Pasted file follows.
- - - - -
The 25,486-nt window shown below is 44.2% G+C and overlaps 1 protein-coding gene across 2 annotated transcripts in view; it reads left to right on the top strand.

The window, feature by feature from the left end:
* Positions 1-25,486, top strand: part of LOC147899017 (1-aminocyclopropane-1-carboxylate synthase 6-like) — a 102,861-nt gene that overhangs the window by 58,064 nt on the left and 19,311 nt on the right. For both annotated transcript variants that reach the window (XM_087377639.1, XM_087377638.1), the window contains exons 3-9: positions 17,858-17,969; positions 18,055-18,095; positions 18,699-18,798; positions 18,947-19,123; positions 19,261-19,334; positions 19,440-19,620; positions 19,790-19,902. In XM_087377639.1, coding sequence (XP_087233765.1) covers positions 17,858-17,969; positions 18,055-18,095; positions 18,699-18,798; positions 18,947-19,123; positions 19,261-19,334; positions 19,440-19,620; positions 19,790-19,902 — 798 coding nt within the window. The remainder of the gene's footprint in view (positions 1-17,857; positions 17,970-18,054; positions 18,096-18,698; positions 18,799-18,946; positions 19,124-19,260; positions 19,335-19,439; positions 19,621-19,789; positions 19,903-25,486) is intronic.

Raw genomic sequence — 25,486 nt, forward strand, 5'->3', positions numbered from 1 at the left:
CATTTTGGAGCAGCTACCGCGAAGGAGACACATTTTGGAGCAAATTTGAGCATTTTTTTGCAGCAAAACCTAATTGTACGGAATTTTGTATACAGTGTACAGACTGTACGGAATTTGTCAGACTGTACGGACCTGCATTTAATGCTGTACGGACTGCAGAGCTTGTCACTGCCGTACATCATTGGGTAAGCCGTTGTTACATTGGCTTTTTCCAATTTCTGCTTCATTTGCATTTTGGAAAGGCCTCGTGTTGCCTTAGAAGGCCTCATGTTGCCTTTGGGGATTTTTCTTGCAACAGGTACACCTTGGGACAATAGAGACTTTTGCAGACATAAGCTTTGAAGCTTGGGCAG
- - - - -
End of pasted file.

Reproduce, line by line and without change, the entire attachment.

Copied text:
The 25,486-nt window shown below is 44.2% G+C and overlaps 1 protein-coding gene across 2 annotated transcripts in view; it reads left to right on the top strand.

The window, feature by feature from the left end:
* Positions 1-25,486, top strand: part of LOC147899017 (1-aminocyclopropane-1-carboxylate synthase 6-like) — a 102,861-nt gene that overhangs the window by 58,064 nt on the left and 19,311 nt on the right. For both annotated transcript variants that reach the window (XM_087377639.1, XM_087377638.1), the window contains exons 3-9: positions 17,858-17,969; positions 18,055-18,095; positions 18,699-18,798; positions 18,947-19,123; positions 19,261-19,334; positions 19,440-19,620; positions 19,790-19,902. In XM_087377639.1, coding sequence (XP_087233765.1) covers positions 17,858-17,969; positions 18,055-18,095; positions 18,699-18,798; positions 18,947-19,123; positions 19,261-19,334; positions 19,440-19,620; positions 19,790-19,902 — 798 coding nt within the window. The remainder of the gene's footprint in view (positions 1-17,857; positions 17,970-18,054; positions 18,096-18,698; positions 18,799-18,946; positions 19,124-19,260; positions 19,335-19,439; positions 19,621-19,789; positions 19,903-25,486) is intronic.

Raw genomic sequence — 25,486 nt, forward strand, 5'->3', positions numbered from 1 at the left:
CATTTTGGAGCAGCTACCGCGAAGGAGACACATTTTGGAGCAAATTTGAGCATTTTTTTGCAGCAAAACCTAATTGTACGGAATTTTGTATACAGTGTACAGACTGTACGGAATTTGTCAGACTGTACGGACCTGCATTTAATGCTGTACGGACTGCAGAGCTTGTCACTGCCGTACATCATTGGGTAAGCCGTTGTTACATTGGCTTTTTCCAATTTCTGCTTCATTTGCATTTTGGAAAGGCCTCGTGTTGCCTTAGAAGGCCTCATGTTGCCTTTGGGGATTTTTCTTGCAACAGGTACACCTTGGGACAATAGAGACTTTTGCAGACATAAGCTTTGAAGCTTGGGCAG